Football delivers for society

Date: 30th October 2018


GRASSROOTS football delivers more than £1bn of positive value to Scottish society, according to a new study published today.

It says there is “unique tangible evidence” of the impact the sport has on the country in terms of economic, social and health benefits.

As well as a total social return on investment of £1.25bn, the report — commissioned by UEFA in conjunction with the Scottish FA –also highlights a direct economic impact of over £200m, over £300m in social benefits and a preventative health spend of almost £700m from the grassroots game.


So with all that good value to society you would expect those who play a vital role in making all this happen to have a significant voice in how the game is run here in Scotland. Sadly, despite the fact that most of the heavy lifting is done by communities across Scotland they are not given the acknowledgement or influence that  input deserves. An annual awards ceremony celebrating Grassroots activities whilst welcome, is simply not enough to claim  to be proper engagement. At the SFSA we have many members both individuals and clubs that have joined our ranks hoping for a route to express their views. We are receiving a far better response from the new regime at the SFA but it needs to recognise that this report should act as a catalyst for meaningful change. Ask any of the grassroots clubs how much support they get trying to run their clubs and don’t   expect many positive responses. They have seen a PVG system in melt down and constantly face the added burden of the high costs of getting suitable public owner facilities at a reasonable price. Support from the top of the game is a best patchy and at worse negligible.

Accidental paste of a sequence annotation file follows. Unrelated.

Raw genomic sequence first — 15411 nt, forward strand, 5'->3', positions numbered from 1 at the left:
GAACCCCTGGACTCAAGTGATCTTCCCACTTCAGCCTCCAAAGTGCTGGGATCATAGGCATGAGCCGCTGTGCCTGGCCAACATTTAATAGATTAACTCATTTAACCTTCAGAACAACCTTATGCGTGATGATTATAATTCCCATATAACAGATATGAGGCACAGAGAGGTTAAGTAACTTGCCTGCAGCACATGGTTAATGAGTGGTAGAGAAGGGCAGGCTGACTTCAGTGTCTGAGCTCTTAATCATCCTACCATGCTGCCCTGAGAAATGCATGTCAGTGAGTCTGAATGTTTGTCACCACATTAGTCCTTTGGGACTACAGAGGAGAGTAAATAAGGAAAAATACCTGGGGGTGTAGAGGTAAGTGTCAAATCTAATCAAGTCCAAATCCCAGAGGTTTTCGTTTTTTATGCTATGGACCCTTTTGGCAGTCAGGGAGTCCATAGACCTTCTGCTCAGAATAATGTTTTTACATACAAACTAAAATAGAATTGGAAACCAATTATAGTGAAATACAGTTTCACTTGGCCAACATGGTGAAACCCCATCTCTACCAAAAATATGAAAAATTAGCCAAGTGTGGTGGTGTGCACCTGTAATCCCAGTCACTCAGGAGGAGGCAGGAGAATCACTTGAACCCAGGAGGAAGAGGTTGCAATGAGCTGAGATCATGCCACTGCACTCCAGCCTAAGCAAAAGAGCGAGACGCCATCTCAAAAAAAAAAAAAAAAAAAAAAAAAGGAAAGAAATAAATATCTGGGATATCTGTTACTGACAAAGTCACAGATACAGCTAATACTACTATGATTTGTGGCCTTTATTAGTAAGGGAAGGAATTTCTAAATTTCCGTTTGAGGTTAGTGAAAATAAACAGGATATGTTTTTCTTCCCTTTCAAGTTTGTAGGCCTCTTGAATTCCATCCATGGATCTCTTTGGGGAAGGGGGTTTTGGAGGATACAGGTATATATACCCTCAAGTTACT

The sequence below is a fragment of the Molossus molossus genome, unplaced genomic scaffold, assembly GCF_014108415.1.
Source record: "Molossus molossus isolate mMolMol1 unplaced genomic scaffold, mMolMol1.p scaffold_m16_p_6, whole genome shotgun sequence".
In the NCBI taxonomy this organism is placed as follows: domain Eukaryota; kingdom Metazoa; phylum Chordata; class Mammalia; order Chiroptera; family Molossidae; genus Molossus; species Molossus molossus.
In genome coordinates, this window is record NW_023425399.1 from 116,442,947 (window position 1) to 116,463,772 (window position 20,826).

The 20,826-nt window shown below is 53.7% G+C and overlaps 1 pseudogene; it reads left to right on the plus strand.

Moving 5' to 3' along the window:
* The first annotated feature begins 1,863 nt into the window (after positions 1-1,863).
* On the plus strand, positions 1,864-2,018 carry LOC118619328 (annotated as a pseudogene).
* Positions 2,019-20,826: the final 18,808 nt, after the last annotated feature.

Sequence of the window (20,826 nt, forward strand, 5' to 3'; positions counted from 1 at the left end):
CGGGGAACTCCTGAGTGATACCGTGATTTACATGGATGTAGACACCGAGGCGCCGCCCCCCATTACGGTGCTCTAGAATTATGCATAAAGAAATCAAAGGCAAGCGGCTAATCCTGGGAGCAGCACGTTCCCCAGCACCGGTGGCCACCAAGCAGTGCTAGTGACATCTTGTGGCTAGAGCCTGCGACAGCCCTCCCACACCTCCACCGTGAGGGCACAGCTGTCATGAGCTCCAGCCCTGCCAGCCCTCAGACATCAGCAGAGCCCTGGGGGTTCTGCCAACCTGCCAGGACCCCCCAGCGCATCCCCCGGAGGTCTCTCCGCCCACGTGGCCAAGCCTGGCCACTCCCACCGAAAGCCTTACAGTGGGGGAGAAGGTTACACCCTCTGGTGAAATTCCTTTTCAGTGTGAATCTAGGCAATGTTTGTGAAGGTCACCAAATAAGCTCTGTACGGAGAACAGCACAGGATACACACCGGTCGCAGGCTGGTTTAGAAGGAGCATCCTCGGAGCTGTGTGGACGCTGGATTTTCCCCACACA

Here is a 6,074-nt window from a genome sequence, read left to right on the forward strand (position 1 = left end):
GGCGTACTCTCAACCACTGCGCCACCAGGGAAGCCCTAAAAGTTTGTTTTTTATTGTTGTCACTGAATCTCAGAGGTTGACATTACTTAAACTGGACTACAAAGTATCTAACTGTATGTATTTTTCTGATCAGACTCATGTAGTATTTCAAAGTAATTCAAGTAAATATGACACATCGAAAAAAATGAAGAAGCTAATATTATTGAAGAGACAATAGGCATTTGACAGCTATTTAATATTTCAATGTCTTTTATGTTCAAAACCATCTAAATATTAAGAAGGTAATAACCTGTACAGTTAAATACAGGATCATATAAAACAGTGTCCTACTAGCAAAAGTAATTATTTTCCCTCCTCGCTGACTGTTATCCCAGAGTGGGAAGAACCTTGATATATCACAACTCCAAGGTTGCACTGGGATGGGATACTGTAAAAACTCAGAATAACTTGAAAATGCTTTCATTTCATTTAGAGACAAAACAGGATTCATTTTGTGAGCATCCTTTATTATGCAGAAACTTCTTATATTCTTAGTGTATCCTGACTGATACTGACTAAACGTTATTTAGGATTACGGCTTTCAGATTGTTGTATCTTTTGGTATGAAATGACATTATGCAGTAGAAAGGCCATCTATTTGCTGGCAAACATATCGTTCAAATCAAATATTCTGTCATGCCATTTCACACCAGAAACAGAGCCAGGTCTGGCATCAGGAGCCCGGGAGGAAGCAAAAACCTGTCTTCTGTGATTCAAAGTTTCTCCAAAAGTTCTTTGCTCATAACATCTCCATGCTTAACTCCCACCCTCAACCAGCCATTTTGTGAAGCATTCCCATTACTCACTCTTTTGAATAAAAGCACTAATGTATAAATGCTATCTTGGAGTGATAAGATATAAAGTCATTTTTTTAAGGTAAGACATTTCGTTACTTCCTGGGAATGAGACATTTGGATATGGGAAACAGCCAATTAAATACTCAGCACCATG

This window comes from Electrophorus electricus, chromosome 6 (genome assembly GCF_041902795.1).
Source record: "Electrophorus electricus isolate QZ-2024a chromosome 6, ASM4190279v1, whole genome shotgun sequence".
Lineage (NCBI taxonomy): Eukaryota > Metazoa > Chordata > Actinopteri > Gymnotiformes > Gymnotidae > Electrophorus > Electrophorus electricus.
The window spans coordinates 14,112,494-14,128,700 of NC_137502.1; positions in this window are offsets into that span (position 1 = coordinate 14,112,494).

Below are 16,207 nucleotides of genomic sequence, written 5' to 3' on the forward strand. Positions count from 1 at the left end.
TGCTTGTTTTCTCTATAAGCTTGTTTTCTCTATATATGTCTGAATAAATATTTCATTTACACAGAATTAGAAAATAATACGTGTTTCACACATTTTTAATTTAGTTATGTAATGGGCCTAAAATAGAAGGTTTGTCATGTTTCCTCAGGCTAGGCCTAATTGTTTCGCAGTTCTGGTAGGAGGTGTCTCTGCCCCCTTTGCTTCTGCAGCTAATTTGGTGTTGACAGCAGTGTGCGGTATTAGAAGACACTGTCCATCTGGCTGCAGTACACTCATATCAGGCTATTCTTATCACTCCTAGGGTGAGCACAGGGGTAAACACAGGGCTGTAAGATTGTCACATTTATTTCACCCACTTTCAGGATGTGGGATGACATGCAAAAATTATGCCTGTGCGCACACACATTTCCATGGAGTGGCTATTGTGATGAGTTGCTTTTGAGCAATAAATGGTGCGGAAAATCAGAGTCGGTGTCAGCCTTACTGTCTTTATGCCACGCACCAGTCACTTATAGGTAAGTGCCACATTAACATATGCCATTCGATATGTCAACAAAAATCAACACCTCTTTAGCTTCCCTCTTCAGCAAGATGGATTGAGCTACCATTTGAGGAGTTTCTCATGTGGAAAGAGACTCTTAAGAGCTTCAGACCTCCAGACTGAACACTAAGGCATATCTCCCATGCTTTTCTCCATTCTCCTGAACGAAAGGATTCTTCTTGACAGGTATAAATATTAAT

The economic benefits that the game brings to the country is acknowledged by the report yet supporters of the game who fund the game through TV subscriptions and by paying at the gate are the last to be considered. Whether that is about the scheduling of a Cup Semi Finals, the lack of coordinated public transport, or intrusive policing at games little thought goes to their plight. Today the football industry is patting itself on the back celebrating positive news – now what it needs to do is to step up to the plate and deliver a new level of engagement

Scottish Football Supporters Association

Posted in: Feature Story